This year, 2014, marks the publication of Volume 50 of Atlantic Geology, which was originally named Maritime Sediments and subsequently Maritime Sediments and Atlantic Geology.
In early volumes of the journal it was customary for the editor to write a preface or “Editor’s remarks”. We are returning to that custom for this volume only, and as the longest-serving current editor, it seems appropriate that I provide a summary of the journal’s history before many of the details fade into obscurity.Atlantic Geology has the unusual distinction of being the journal of a regional scientific society, the Atlantic Geoscience Society. And it is financially viable, a rare achievement for a small scientific journal. This happy situation results from the foresight, insight, and dedication of a number of individuals over the years.
My main goal in this editorial is to pay tribute to these people, on behalf of both AGS and myself because in one way or another, those individuals also have had significant influences on me. Also, by coincidence I have been part of the geoscience scene in Atlantic Canada for virtually all of the time that the journal has existed.BIRTH OF A JOURNAL (1965-1966) Atlantic Geology started life as more of a newsletter than a journal. The concept was developed in the summer/fall of 1964 by Daniel Stanley and Donald Swift (both at Dalhousie University), Bernard Pelletier (at Bedford Institute of Oceanography, BIO), and Deryck Laming (at the University of New Brunswick, UNB). The focus was on recent and ancient sediments of the Maritime Provinces, and hence the name Maritime Sediments.The first issue of Volume 1 was published in early 1965, with Daniel J. Stanley as editor and four associate editors with affiliations and areas of expertise listed as follows: Deryck Laming (UNB), sedimentology; Bernard Pelletier (BIO), recent sediments and marine geology; Paul Schenk (Dalhousie), ancient sediments; Donald Swift (Dalhousie), Pleistocene, economic, and groundwater geology.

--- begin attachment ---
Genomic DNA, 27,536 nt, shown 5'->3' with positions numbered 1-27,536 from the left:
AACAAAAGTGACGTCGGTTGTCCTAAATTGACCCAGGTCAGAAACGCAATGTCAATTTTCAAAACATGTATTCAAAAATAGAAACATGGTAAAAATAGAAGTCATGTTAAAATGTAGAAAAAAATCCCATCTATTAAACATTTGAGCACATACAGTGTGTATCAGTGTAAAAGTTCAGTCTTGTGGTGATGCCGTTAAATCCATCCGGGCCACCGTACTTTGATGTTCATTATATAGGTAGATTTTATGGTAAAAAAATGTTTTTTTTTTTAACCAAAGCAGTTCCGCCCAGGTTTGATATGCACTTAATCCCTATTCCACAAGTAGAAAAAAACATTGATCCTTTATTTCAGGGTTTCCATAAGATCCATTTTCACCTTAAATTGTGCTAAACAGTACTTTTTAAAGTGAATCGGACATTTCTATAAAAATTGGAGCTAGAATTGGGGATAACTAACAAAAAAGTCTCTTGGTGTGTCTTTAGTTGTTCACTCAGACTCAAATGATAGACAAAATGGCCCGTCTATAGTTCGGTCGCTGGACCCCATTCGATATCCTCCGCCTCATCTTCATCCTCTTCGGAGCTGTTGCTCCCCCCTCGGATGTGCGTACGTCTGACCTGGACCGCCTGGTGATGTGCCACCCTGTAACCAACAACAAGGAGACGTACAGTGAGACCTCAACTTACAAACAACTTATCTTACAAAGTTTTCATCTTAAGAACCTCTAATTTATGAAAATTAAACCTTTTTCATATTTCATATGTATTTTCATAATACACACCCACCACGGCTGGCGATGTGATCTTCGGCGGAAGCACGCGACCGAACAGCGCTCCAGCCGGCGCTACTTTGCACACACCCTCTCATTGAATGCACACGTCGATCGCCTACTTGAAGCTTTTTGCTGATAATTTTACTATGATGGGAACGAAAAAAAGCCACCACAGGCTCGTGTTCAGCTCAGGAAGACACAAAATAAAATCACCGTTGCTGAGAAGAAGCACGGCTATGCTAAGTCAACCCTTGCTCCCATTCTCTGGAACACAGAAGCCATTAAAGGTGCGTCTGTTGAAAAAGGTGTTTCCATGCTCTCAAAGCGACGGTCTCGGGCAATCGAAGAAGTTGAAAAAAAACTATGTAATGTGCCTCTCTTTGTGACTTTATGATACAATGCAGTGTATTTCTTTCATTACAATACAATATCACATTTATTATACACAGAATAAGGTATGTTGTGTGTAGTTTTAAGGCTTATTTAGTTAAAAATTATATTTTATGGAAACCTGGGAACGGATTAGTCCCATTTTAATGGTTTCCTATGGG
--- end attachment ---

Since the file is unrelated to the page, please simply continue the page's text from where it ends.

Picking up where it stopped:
In that first issue, the editor wrote that the role of the journal was to provide an informal means of communication for geologists engaged in any facet of research on recent or ancient sediments in the Atlantic Provinces of Canada and adjacent regions. He noted that this area of study was growing rapidly, and keeping up on all the diverse work underway was difficult; finding out who was doing what and avoiding duplication were problems, as were the “great distances involved” and lack of personal contact. I think that advances in technology, AGS colloquia and improved travelling conditions now enable us to be more aware of other geoscientists’ research, but in spite of that, communication can still be a problem.Those first issues were printed with assistance from the Atlantic Provinces Inter-University Committee on the Sciences and the Association of Atlantic Universities, although I gather from a conversation with Daniel Stanley that the financial contribution may not have been large, barely enough in one instance to cover a $10 fine for a traffic violation incurred while en route to pick up the printed copies!For the 4 issues of Volume 2 (1966), Deryck Laming took over as editor, the idea being that the editorship would rotate among the associate editors, whose number grew to six with the addition of Michael Keen from Dalhousie University. During the early years, the journal was more like a newsletter, with summaries and overviews of research activities by the editor, associate editors, and others.